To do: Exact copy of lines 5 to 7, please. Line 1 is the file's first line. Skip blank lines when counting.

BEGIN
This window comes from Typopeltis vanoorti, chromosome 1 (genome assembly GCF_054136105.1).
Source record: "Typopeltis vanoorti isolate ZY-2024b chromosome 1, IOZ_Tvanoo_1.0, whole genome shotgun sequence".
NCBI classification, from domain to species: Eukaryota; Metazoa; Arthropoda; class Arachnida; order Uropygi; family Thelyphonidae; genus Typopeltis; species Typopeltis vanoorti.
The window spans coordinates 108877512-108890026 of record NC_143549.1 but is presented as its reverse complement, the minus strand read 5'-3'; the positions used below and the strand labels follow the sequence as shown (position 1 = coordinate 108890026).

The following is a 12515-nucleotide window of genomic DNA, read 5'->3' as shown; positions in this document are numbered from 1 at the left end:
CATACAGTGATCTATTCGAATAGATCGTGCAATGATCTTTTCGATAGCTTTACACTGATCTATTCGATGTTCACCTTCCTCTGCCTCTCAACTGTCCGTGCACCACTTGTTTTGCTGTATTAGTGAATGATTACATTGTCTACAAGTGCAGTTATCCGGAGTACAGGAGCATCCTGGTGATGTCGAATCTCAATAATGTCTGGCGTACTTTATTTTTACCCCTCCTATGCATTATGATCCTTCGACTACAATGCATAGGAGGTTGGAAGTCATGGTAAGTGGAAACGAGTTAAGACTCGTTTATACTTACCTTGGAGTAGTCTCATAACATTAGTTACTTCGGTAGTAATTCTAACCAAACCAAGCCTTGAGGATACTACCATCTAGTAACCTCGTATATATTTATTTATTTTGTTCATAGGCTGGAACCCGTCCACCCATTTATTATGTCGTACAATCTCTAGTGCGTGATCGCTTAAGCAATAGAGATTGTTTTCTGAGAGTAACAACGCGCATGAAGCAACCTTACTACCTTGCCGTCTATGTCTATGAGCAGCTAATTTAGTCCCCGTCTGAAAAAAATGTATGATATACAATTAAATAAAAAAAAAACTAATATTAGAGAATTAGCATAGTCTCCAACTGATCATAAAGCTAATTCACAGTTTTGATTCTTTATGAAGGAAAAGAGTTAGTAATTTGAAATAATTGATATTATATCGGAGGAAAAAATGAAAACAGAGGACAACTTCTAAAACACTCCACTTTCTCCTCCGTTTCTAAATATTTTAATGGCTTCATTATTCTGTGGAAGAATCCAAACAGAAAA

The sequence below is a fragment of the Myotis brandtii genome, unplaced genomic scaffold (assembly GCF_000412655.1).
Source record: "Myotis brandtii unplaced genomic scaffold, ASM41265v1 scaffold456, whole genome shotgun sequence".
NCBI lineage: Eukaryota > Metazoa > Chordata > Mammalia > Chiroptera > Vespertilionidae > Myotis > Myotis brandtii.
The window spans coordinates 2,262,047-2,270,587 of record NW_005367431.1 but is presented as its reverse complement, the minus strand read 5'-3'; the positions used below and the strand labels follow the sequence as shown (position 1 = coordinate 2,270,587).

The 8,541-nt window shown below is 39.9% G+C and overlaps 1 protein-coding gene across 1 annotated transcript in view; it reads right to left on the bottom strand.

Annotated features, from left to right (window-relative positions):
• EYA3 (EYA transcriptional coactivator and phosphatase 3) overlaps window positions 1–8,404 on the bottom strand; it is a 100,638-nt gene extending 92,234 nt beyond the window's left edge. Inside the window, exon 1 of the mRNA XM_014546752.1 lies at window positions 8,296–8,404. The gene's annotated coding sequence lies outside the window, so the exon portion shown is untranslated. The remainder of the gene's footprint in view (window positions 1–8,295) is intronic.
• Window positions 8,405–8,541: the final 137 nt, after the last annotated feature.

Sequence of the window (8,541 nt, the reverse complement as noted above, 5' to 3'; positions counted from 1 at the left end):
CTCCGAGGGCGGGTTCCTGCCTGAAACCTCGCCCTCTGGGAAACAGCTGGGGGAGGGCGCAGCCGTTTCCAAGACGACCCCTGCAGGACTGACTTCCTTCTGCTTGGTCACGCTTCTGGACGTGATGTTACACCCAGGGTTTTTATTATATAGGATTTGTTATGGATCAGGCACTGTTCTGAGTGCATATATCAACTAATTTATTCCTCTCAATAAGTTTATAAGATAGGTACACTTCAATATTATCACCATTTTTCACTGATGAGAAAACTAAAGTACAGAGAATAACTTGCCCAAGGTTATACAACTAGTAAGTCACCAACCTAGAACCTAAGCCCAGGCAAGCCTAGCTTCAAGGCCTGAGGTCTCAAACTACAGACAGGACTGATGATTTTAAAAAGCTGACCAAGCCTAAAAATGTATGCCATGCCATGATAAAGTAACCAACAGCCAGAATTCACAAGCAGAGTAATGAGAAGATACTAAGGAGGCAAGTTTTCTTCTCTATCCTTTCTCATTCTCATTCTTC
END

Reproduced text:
The following is a 12515-nucleotide window of genomic DNA, read 5'->3' as shown; positions in this document are numbered from 1 at the left end:
CATACAGTGATCTATTCGAATAGATCGTGCAATGATCTTTTCGATAGCTTTACACTGATCTATTCGATGTTCACCTTCCTCTGCCTCTCAACTGTCCGTGCACCACTTGTTTTGCTGTATTAGTGAATGATTACATTGTCTACAAGTGCAGTTATCCGGAGTACAGGAGCATCCTGGTGATGTCGAATCTCAATAATGTCTGGCGTACTTTATTTTTACCCCTCCTATGCATTATGATCCTTCGACTACAATGCATAGGAGGTTGGAAGTCATGGTAAGTGGAAACGAGTTAAGACTCGTTTATACTTACCTTGGAGTAGTCTCATAACATTAGTTACTTCGGTAGTAATTCTAACCAAACCAAGCCTTGAGGATACTACCATCTAGTAACCTCGTATATATTTATTTATTTTGTTCATAGGCTGGAACCCGTCCACCCATTTATTATGTCGTACAATCTCTAGTGCGTGATCGCTTAAGCAATAGAGATTGTTTTCTGAGAGTAACAACGCGCATGAAGCAACCTTACTACCTTGCCGTCTATGTCTATGAGCAGCTAATTTAGTCCCCGTCTGAAAAAAATGTATGATATACAATTAAATAAAAAAAAAACTAATATTAGAGAATTAGCATAGTCTCCAACTGATCATAAAGCTAATTCACAGTTTTGATTCTTTATGAAGGAAAAGAGTTAGTAATTTGAAATAATTGATATTATATCGGAGGAAAAAATGAAAACAGAGGACAACTTCTAAAACACTCCACTTTCTCCTCCGTTTCTAAATATTTTAATGGCTTCATTATTCTGTGGAAGAATCCAAACAGAAAA

The sequence below is a fragment of the Myotis brandtii genome, unplaced genomic scaffold (assembly GCF_000412655.1).